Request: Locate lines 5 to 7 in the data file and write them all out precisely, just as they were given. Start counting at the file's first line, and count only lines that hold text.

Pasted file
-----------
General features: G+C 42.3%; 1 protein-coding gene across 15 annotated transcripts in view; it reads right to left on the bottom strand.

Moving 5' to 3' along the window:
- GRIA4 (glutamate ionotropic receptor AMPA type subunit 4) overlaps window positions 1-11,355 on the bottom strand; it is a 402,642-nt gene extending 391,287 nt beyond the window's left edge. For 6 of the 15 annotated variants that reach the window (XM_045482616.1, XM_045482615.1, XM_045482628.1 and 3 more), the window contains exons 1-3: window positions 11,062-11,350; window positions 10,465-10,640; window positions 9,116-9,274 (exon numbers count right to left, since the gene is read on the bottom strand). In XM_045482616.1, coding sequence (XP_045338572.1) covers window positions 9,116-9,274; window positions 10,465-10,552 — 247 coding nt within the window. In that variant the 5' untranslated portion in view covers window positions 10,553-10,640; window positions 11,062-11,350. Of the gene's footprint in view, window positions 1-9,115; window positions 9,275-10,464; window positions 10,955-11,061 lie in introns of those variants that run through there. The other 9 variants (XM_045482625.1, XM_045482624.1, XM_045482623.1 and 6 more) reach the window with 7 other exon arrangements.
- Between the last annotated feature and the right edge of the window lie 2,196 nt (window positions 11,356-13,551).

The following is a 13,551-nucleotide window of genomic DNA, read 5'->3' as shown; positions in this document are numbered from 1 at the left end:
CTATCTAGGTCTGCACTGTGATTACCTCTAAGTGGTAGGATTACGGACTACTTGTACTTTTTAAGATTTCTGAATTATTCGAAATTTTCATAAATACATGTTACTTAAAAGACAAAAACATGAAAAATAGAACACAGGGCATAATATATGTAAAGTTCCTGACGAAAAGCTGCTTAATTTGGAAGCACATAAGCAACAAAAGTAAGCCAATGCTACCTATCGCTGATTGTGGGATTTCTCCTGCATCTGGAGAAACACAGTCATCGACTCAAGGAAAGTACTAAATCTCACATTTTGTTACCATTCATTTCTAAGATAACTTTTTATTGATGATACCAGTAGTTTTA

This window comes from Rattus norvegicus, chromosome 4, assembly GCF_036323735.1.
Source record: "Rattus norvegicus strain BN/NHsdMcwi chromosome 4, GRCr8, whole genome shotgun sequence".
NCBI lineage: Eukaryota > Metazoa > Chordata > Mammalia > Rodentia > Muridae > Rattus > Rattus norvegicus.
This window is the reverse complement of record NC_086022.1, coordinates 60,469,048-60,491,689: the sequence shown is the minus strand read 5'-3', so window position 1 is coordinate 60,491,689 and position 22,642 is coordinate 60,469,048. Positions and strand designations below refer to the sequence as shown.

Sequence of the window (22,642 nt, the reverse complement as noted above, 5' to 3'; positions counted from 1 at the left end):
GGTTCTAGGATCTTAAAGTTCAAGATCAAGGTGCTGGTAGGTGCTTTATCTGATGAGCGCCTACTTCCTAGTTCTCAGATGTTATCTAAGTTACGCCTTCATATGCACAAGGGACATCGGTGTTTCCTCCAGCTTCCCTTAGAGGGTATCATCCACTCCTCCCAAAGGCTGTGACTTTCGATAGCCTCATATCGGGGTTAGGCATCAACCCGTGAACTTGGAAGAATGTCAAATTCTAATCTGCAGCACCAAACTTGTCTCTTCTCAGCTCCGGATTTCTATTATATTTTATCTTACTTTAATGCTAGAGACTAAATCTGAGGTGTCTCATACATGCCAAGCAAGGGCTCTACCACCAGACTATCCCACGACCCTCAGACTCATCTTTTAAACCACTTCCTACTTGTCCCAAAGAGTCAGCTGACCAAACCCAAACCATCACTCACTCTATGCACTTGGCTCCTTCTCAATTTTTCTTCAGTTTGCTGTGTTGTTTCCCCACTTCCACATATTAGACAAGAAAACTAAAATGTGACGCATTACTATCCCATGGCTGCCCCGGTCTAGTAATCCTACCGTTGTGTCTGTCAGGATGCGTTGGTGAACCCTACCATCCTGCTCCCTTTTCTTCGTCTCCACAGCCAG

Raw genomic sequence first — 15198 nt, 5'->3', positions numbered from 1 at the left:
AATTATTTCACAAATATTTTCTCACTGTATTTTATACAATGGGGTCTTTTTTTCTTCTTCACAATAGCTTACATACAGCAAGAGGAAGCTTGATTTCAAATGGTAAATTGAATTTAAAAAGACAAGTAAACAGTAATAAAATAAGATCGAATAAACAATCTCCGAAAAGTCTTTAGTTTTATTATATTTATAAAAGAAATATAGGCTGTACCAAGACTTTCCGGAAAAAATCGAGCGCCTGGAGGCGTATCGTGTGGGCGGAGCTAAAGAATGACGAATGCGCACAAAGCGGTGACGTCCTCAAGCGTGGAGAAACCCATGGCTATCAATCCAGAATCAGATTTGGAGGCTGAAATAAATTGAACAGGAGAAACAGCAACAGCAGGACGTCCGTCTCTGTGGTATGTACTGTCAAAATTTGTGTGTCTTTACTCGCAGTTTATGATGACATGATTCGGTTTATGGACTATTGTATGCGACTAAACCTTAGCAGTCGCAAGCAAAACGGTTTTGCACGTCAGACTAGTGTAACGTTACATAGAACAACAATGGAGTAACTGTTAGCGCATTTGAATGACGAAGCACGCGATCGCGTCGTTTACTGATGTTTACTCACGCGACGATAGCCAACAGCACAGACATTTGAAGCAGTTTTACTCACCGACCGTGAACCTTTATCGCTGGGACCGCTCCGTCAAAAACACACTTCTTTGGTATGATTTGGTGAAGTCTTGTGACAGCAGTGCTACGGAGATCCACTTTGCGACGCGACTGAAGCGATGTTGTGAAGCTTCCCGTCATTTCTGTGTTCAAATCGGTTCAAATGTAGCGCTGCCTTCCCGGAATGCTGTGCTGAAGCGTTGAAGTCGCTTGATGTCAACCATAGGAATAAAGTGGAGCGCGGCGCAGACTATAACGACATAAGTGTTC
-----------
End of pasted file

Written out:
The following is a 13,551-nucleotide window of genomic DNA, read 5'->3' as shown; positions in this document are numbered from 1 at the left end:
CTATCTAGGTCTGCACTGTGATTACCTCTAAGTGGTAGGATTACGGACTACTTGTACTTTTTAAGATTTCTGAATTATTCGAAATTTTCATAAATACATGTTACTTAAAAGACAAAAACATGAAAAATAGAACACAGGGCATAATATATGTAAAGTTCCTGACGAAAAGCTGCTTAATTTGGAAGCACATAAGCAACAAAAGTAAGCCAATGCTACCTATCGCTGATTGTGGGATTTCTCCTGCATCTGGAGAAACACAGTCATCGACTCAAGGAAAGTACTAAATCTCACATTTTGTTACCATTCATTTCTAAGATAACTTTTTATTGATGATACCAGTAGTTTTA

This window comes from Rattus norvegicus, chromosome 4, assembly GCF_036323735.1.